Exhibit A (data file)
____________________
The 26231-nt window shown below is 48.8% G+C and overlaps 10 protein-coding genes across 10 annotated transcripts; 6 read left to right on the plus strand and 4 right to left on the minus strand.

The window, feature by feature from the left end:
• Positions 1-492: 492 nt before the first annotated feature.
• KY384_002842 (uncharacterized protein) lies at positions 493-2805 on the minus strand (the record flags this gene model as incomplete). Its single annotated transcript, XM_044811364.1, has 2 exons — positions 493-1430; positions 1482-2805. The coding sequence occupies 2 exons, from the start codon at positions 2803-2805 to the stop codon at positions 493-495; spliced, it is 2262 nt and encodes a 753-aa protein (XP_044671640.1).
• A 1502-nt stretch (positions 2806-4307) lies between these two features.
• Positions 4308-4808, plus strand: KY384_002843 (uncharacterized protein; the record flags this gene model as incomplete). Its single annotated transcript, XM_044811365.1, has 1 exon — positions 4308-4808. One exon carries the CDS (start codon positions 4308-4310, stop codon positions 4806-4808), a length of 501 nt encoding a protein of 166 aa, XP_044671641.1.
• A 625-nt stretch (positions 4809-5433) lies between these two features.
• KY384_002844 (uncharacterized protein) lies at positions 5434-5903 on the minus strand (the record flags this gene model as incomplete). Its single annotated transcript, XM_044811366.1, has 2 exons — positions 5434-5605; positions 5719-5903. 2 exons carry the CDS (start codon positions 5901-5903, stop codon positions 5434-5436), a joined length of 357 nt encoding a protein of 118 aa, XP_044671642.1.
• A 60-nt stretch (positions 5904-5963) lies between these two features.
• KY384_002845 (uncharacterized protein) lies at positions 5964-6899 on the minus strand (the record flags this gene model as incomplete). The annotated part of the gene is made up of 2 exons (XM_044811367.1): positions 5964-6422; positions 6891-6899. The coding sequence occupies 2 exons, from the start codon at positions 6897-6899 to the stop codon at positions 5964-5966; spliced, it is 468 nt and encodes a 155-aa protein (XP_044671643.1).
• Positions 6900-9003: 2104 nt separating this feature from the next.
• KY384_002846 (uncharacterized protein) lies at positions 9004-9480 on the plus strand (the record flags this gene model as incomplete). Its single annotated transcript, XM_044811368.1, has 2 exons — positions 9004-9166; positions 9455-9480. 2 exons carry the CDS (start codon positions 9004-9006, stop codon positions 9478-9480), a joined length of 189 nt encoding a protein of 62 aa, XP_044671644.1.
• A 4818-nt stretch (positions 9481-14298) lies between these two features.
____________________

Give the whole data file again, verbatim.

The 26231-nt window shown below is 48.8% G+C and overlaps 10 protein-coding genes across 10 annotated transcripts; 6 read left to right on the plus strand and 4 right to left on the minus strand.

The window, feature by feature from the left end:
• Positions 1-492: 492 nt before the first annotated feature.
• KY384_002842 (uncharacterized protein) lies at positions 493-2805 on the minus strand (the record flags this gene model as incomplete). Its single annotated transcript, XM_044811364.1, has 2 exons — positions 493-1430; positions 1482-2805. The coding sequence occupies 2 exons, from the start codon at positions 2803-2805 to the stop codon at positions 493-495; spliced, it is 2262 nt and encodes a 753-aa protein (XP_044671640.1).
• A 1502-nt stretch (positions 2806-4307) lies between these two features.
• Positions 4308-4808, plus strand: KY384_002843 (uncharacterized protein; the record flags this gene model as incomplete). Its single annotated transcript, XM_044811365.1, has 1 exon — positions 4308-4808. One exon carries the CDS (start codon positions 4308-4310, stop codon positions 4806-4808), a length of 501 nt encoding a protein of 166 aa, XP_044671641.1.
• A 625-nt stretch (positions 4809-5433) lies between these two features.
• KY384_002844 (uncharacterized protein) lies at positions 5434-5903 on the minus strand (the record flags this gene model as incomplete). Its single annotated transcript, XM_044811366.1, has 2 exons — positions 5434-5605; positions 5719-5903. 2 exons carry the CDS (start codon positions 5901-5903, stop codon positions 5434-5436), a joined length of 357 nt encoding a protein of 118 aa, XP_044671642.1.
• A 60-nt stretch (positions 5904-5963) lies between these two features.
• KY384_002845 (uncharacterized protein) lies at positions 5964-6899 on the minus strand (the record flags this gene model as incomplete). The annotated part of the gene is made up of 2 exons (XM_044811367.1): positions 5964-6422; positions 6891-6899. The coding sequence occupies 2 exons, from the start codon at positions 6897-6899 to the stop codon at positions 5964-5966; spliced, it is 468 nt and encodes a 155-aa protein (XP_044671643.1).
• Positions 6900-9003: 2104 nt separating this feature from the next.
• KY384_002846 (uncharacterized protein) lies at positions 9004-9480 on the plus strand (the record flags this gene model as incomplete). Its single annotated transcript, XM_044811368.1, has 2 exons — positions 9004-9166; positions 9455-9480. 2 exons carry the CDS (start codon positions 9004-9006, stop codon positions 9478-9480), a joined length of 189 nt encoding a protein of 62 aa, XP_044671644.1.
• A 4818-nt stretch (positions 9481-14298) lies between these two features.